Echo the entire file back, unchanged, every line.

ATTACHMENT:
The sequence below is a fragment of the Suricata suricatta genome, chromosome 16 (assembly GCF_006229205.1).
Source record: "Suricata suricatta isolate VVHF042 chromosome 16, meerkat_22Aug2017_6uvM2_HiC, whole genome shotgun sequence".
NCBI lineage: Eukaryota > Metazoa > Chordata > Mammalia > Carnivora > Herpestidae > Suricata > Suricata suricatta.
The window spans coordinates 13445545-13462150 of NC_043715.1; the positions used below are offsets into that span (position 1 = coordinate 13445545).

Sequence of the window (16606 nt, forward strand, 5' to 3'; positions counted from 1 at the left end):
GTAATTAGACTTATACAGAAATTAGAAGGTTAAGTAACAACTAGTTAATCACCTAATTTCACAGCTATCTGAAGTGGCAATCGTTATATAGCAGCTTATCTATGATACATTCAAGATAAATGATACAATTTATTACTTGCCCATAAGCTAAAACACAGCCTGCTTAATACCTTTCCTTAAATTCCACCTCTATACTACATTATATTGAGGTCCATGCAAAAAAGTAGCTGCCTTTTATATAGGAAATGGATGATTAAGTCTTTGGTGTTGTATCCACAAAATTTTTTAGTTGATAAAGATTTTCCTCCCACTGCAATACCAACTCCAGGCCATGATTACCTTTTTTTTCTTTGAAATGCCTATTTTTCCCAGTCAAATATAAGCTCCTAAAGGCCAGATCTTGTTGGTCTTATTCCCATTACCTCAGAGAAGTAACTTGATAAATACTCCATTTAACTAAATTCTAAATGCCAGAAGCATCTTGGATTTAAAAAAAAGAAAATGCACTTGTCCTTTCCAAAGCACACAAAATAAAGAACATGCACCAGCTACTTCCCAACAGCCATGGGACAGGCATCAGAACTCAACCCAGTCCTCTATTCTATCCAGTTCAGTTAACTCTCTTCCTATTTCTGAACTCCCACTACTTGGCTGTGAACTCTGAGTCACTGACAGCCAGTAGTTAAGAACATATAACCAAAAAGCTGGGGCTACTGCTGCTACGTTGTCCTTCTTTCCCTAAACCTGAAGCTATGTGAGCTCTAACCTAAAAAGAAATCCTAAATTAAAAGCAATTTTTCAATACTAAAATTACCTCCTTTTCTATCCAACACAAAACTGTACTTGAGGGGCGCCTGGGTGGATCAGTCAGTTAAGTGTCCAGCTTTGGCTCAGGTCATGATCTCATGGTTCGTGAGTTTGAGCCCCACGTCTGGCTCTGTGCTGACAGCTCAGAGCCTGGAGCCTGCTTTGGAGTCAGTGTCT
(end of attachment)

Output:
The sequence below is a fragment of the Suricata suricatta genome, chromosome 16 (assembly GCF_006229205.1).
Source record: "Suricata suricatta isolate VVHF042 chromosome 16, meerkat_22Aug2017_6uvM2_HiC, whole genome shotgun sequence".
NCBI lineage: Eukaryota > Metazoa > Chordata > Mammalia > Carnivora > Herpestidae > Suricata > Suricata suricatta.
The window spans coordinates 13445545-13462150 of NC_043715.1; the positions used below are offsets into that span (position 1 = coordinate 13445545).

Sequence of the window (16606 nt, forward strand, 5' to 3'; positions counted from 1 at the left end):
GTAATTAGACTTATACAGAAATTAGAAGGTTAAGTAACAACTAGTTAATCACCTAATTTCACAGCTATCTGAAGTGGCAATCGTTATATAGCAGCTTATCTATGATACATTCAAGATAAATGATACAATTTATTACTTGCCCATAAGCTAAAACACAGCCTGCTTAATACCTTTCCTTAAATTCCACCTCTATACTACATTATATTGAGGTCCATGCAAAAAAGTAGCTGCCTTTTATATAGGAAATGGATGATTAAGTCTTTGGTGTTGTATCCACAAAATTTTTTAGTTGATAAAGATTTTCCTCCCACTGCAATACCAACTCCAGGCCATGATTACCTTTTTTTTCTTTGAAATGCCTATTTTTCCCAGTCAAATATAAGCTCCTAAAGGCCAGATCTTGTTGGTCTTATTCCCATTACCTCAGAGAAGTAACTTGATAAATACTCCATTTAACTAAATTCTAAATGCCAGAAGCATCTTGGATTTAAAAAAAAGAAAATGCACTTGTCCTTTCCAAAGCACACAAAATAAAGAACATGCACCAGCTACTTCCCAACAGCCATGGGACAGGCATCAGAACTCAACCCAGTCCTCTATTCTATCCAGTTCAGTTAACTCTCTTCCTATTTCTGAACTCCCACTACTTGGCTGTGAACTCTGAGTCACTGACAGCCAGTAGTTAAGAACATATAACCAAAAAGCTGGGGCTACTGCTGCTACGTTGTCCTTCTTTCCCTAAACCTGAAGCTATGTGAGCTCTAACCTAAAAAGAAATCCTAAATTAAAAGCAATTTTTCAATACTAAAATTACCTCCTTTTCTATCCAACACAAAACTGTACTTGAGGGGCGCCTGGGTGGATCAGTCAGTTAAGTGTCCAGCTTTGGCTCAGGTCATGATCTCATGGTTCGTGAGTTTGAGCCCCACGTCTGGCTCTGTGCTGACAGCTCAGAGCCTGGAGCCTGCTTTGGAGTCAGTGTCT